Norway's peace was shattered twice Friday when a bomb ripped open buildings in the heart of its government and a man dressed as a police officer gunned down at least 80 youths at a summer camp.
Hundreds of youths ran in terror at a camp on Utoya Island, where the ruling Labor Party was holding an annual conference for hundreds of young people. Some tried swimming to safety or ran into the woods and climbed trees as the gunman fired. The island, 20 miles northwest of Oslo, is a third of a mile from shore. No bridge links it to the mainland.
The shootings occurred after the bombing in Oslo, Norway's capital and the city where the Nobel Peace Prize is awarded. Seven people were killed in the blast, which left a square covered in twisted metal, shattered glass and documents expelled from surrounding buildings. The dust-fogged scene reminded one visitor from New York of Sept. 11.
Police linked one Norwegian to both attacks, which was this nation's worst violence since World War II.
Norwegian national broadcaster NRK identified him as 32-year-old Anders Behring Breivik and said police searched his Oslo apartment overnight. NRK and other Norwegian media posted pictures of the blond, blue-eyed Norwegian.
Breivik "is suspected of having some right-wing sympathies," said Police Directorate spokesman Runar Kvernen. "The police are now working with the theory that he is involved in both of the tragedies today. He was observed, the same person, the same outfit, at both scenes."
"Whether he had helpers, that we don't know," he said. "He is the main track for the police right now."
National police Chief Sveinung Sponheim told public broadcaster NRK that Breivik's Internet postings "suggest that he has some political traits directed toward the right, and anti-Muslim views, but if that was a motivation for the actual act remains to be seen."
Police later found undetonated explosives on the island.
The killings there were the worst mass shootings since April 16, 2007, when Seung-Hui Cho, 23, killed 32 people and himself on the Virginia Tech campus in Blacksburg, Va.
It took investigators several hours to begin the realize the full scope of the massacre on Utoya Island. Police initially said about 10 were killed at the forested camp, but some survivors said they thought the toll was much higher. Police director Oystein Maeland told reporters early Saturday they had discovered many more victims.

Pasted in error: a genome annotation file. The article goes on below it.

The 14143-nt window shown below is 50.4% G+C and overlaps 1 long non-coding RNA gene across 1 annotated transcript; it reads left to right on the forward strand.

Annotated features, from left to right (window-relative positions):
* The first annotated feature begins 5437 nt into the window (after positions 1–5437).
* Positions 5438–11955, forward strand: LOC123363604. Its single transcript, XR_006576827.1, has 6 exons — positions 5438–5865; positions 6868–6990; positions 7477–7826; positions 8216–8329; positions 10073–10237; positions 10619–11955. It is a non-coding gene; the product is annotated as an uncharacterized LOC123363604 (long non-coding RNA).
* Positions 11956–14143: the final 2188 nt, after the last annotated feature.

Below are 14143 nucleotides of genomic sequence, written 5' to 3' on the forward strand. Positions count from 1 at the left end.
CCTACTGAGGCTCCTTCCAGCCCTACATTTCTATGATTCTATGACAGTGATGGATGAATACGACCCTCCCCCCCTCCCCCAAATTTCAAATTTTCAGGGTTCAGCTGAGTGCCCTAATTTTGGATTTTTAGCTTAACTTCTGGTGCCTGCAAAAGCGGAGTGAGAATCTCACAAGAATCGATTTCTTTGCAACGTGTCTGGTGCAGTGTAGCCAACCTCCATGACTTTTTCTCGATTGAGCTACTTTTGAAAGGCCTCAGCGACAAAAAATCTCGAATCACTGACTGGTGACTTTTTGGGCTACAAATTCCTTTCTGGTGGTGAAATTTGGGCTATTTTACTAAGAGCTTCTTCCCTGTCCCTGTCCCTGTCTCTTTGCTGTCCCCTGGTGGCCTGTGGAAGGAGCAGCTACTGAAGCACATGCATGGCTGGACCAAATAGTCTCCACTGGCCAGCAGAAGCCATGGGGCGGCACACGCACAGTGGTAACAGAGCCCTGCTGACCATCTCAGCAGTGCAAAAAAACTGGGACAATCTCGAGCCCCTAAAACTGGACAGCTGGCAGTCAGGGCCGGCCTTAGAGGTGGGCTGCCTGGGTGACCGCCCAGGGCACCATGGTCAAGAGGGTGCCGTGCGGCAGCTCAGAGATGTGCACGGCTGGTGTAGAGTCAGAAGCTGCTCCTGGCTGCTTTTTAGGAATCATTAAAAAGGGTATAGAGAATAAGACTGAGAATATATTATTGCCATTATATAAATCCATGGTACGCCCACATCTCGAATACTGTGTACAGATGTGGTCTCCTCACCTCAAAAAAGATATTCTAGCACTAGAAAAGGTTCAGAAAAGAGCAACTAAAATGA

"It's taken time to search the area. What we know now is that we can say that there are at least 80 killed at Utoya," Maeland said. "It goes without saying that this gives dimensions to this incident that are exceptional."
Maeland said the death toll could rise even more. He said others were severely injured, but police didn't know how many were hurt.
Prime Minister Jens Stoltenberg was rushed to a secret location in the aftermath of the blast but spoke to reporters late Friday. He had been scheduled to speak at the camp today .
"Norway will stand together in a time of crisis," Stoltenberg said. "I have a message to whoever attacked us. It's a message from all of Norway. You will not destroy our democracy and our ideals for a better world. . . . No one will bomb us into silence; no one will shoot us into silence."
But many residents of Oslo said the attacks would probably have a deep impact. For years, the most fortified building in town has been the U.S. Embassy — the subject of eye-rolling from those who thought the security measures were unnecessary.
"This is one of those events that will change everything," Christopher Wright, 35, of Oslo, said by telephone. He was at a bakery a thousand feet from the government buildings when the explosion happened.
Several analysts said a coordinated attack of such a caliber would have required sophistication and preparation.
Ian Dutton, who was in a hotel near the bombing, said people "just covered in rubble" were walking through "a fog of debris."
"It wasn't any sort of a panic," he said, "It was really just people in disbelief and shock, especially in a such as safe and open country as Norway. You don't even think something like that is possible."
Police said seven people died in the Oslo blast. Rescuers were to search to blast wreckage through the night for more victims.
Most of the windows in the 20-floor high-rise where Stoltenberg and his administration work were shattered. Other damaged buildings house government offices and the headquarters of some of Norway's leading newspapers.
Stoltenberg, who was home when the blast occurred and was not harmed, decried he called "a cowardly attack on young innocent civilians."
The attacks formed the deadliest day of terror in Western Europe since the 2005 London bombings, which killed 52 people.
The United States, European Union, NATO and the Britain, all quickly condemned the bombing, which Britain's Foreign Secretary William Hague called "horrific" and NATO Secretary-General Anders Fogh Rasmussen deemed a "heinous act."
"It's a reminder that the entire international community has a stake in preventing this kind of terror from occurring," President Barack Obama said.
Obama extended his condolences to Norway's people and offered U.S. assistance with the investigation. He said he remembered how warmly Norwegians treated him in Oslo when he accepted the Nobel Peace Prize in 2009.
Nobel Peace Prize chairman Thorbjorn Jagland said it appeared the camp attack "was intended to hurt young citizens who actively engage in our democratic and political society. But we must not be intimidated. We need to work for freedom and democracy every day."
Information from the Associated Press, Washington Post, New York Times and Los Angeles Times was used in this report